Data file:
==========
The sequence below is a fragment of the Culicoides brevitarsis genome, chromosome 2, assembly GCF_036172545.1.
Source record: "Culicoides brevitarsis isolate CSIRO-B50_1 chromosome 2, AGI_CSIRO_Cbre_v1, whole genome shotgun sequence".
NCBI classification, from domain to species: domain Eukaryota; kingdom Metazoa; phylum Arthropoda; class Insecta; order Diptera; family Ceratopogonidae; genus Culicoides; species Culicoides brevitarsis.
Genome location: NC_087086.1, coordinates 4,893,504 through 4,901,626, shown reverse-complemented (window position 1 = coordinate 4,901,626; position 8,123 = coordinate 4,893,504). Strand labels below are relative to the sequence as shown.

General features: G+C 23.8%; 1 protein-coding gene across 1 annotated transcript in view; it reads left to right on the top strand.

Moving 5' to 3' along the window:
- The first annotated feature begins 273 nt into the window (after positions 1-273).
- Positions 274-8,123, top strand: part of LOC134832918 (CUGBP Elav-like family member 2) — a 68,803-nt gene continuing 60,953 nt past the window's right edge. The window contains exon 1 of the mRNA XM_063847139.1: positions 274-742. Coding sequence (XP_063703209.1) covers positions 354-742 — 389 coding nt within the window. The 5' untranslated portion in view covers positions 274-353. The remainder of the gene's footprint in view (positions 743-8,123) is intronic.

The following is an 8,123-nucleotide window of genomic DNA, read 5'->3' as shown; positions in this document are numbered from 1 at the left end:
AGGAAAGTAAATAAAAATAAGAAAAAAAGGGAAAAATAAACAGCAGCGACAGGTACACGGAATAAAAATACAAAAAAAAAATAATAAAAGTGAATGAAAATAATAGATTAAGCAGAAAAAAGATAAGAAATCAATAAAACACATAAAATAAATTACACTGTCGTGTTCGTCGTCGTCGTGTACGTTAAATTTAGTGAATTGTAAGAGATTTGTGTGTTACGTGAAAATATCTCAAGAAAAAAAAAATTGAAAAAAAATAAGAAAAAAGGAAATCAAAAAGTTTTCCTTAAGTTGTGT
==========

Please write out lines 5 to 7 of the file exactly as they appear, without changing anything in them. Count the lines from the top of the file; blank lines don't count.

General features: G+C 23.8%; 1 protein-coding gene across 1 annotated transcript in view; it reads left to right on the top strand.

Moving 5' to 3' along the window:
- The first annotated feature begins 273 nt into the window (after positions 1-273).